There continues to be a thriving oppositional private media—television, newspaper and radio with occasional but not common harassment. There are communal councils that are primarily oppositional and get public funds; there are others where funding follows loyalty. It is hard to generalize about Venezuela.
One slightly troubling sign– the word, “escualido” is used more commonly than three years ago against those who criticize Chávez and the PSUV. Escualido means squalid one and is sometimes used to stigmatize honest critics. However, Venezuela does not have the feeling of a repressive state. For the most part, people are not afraid to criticize Chávez, the PSUV, the economic and political system, etc.
Violent crime continues to be a very serious problem and certainly the police and a dysfunctional criminal justice system contribute to it. A government estimate of violent crimes committed by the police is that it is 20% of the total violent crimes; some community groups estimate even a higher proportion are committed by the police. Few murders or other serious crimes are solved. The good news is that the Chávez led government is now realizing that crime and insecurity is a serious problem that decreases public participation and support, and needs to be addressed as a priority. We visited a new national police university (UNES) that has a significant number of human rights activists as faculty and leaders and are committed to popular education pedagogy. This is hopeful.
It is not clear why poverty has declined significantly over the last nine years but violence has increased. There are still millions of marginalized male youth. They make up most of the victims and also most of the perpetrators. In some barrios where there are high levels of popular power and participation and strong community organizations with activities for youth, violent crime has decreased. In most urban communities this is lacking. There is a growing commitment to reduce the number of guns in Venezuela but they are everywhere. It is essential that violent crime decrease substantially in the next few years for popular power to grow and the government to continue to have legitimacy and support by the majority.
Internationally, Chávez and the Venezuelan government and that part of the media that is pro-Chávez have been very outspoken against U.S. and NATO intervention in Libya, and against covert intervention and threats against Syria and Iran. This is commendable. On the other hand, this has sometimes led to verbal support for Kaddafi, Assad, or the rulers in Iran. This is troubling but the Venezuela emphasis has been and continues to be on a strong anti-interventionist stance.
Venezuela’s leadership in challenging U.S. global domination in Latin America and beyond continues. For example in December, 2011, Venezuela hosted the formation of CELAC, the Community of Latin American and Caribbean States. Its purpose is to be a regional bloc that is a strong voice for its members, that furthers more cooperation amongst them and actively challenges U.S. domination of the region. Unlike the Organization of American States (OAS), CELAC excludes the United States and Canada.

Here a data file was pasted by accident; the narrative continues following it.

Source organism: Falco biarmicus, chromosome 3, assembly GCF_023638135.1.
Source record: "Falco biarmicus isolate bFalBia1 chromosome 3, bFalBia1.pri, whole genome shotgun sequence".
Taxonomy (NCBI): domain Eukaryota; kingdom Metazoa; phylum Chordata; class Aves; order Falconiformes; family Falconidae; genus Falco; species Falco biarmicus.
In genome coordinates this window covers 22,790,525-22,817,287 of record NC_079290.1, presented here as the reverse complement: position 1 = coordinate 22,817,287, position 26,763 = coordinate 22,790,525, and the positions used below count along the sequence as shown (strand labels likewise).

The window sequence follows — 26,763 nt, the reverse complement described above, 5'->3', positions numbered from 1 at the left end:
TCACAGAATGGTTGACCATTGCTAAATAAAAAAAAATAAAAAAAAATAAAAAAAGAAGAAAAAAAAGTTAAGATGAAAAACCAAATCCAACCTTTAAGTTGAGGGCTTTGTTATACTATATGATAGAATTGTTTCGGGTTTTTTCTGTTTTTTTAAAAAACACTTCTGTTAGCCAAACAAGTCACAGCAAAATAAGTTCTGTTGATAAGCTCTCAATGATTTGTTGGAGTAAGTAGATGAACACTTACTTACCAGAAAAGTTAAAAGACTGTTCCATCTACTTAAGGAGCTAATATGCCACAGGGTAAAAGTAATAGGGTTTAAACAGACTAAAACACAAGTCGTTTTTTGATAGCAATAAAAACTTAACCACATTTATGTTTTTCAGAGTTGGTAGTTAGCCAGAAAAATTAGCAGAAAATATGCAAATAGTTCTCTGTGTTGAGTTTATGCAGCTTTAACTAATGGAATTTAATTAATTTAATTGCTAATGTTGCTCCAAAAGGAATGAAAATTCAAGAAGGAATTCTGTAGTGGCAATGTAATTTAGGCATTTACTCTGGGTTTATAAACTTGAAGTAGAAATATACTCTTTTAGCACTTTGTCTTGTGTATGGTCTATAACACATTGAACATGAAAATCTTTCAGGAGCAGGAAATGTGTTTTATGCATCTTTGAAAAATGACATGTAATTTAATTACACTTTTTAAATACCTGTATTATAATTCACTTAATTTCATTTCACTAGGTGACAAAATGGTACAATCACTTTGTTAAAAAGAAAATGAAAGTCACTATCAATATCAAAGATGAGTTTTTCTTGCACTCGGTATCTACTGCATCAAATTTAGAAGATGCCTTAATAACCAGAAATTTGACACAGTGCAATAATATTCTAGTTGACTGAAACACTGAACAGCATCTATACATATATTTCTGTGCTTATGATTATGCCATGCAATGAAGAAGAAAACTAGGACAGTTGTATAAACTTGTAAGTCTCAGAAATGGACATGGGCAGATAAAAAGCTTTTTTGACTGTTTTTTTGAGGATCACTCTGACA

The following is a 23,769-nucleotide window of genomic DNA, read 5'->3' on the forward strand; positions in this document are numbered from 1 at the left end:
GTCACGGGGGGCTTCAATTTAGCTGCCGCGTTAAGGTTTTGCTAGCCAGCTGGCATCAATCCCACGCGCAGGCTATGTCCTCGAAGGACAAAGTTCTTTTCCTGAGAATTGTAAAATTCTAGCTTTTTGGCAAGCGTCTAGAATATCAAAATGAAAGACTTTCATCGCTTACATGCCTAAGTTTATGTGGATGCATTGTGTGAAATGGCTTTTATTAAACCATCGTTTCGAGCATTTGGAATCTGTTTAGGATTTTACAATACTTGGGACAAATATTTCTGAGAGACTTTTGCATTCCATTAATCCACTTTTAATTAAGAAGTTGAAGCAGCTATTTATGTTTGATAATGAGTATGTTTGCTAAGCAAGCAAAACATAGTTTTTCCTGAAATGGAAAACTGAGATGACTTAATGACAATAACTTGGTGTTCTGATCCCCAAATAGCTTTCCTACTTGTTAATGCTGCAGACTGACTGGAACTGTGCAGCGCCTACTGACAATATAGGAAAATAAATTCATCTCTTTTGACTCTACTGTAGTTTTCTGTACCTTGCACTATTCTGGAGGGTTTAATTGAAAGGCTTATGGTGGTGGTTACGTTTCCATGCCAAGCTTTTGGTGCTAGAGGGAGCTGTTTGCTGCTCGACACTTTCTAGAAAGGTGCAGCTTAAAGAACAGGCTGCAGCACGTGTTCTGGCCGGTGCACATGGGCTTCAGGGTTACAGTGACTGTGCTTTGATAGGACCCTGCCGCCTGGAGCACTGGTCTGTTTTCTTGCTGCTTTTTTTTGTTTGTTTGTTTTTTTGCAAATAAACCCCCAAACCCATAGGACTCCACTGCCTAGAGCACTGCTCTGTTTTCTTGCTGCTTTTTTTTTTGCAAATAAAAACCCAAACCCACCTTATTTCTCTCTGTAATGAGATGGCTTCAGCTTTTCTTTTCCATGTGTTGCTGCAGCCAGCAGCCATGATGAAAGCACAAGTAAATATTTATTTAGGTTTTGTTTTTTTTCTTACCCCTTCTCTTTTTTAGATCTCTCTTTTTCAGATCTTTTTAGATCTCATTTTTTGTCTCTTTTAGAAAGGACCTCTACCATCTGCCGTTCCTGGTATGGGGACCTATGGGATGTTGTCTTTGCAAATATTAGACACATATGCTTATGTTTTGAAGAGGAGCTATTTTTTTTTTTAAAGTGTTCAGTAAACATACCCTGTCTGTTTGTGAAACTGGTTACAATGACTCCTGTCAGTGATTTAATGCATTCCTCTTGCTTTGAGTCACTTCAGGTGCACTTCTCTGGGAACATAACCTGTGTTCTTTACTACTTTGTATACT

Hugo Chávez and the construction in Venezuela of Socialism for the 21st Century, the ongoing although uneven transformation there, deserve critical support. There are some real problems and violations of individual rights but the criticisms by many human rights organizations are overly harsh and also hypocritical as a stricter standard is often applied to Venezuela than other places, e.g., Honduras. So while the limited progress towards a participatory democracy and democratic socialism since my 2009 visit is somewhat worrisome, Venezuela has not moved backwards.
It was inspiring to see so many Venezuelans whose lives have improved so substantially over the last 13 years, who believe that the lives of their children and communities will continue to improve in major ways. There are concrete and real reasons for this hope and optimism about the future in Venezuela.
I remember stopping in Quibor in the State of Lara on March 11th, 2012 where a communal council was just concluding its election and beginning to count the votes. I was with a group of students from the Evergreen State College program that I am co-teaching, which was concluding two months of study and travel in Venezuela. A few residents who had just voted pulled me aside.
These women told me that before 1998 and Hugo Chávez’s election, their lives had no value whatsoever to the people who ruled Venezuela, economically and politically, nor did their rural community and that Venezuela had been insignificant in the eyes of the world. These residents of Quibor said they now had a voice in Venezuela, that their lives had improved and changed significantly, and that they mattered to a government that valued poor and rural people. They were proud that Venezuela was a model and experiment that people all over the world were interested in. They felt they were no longer second class citizens of Venezuela and that Venezuela was no longer a second class citizen of the world. It made them feel valued, proud and important that a class from the Evergreen State College had come all the way to Quibor to visit and observe these profound changes.
Venezuela is a hopeful place and its people are very inspiring.
Peter Bohmer, a former resident of Ocean Beach, is now a professor at Evergreen State College in Washington.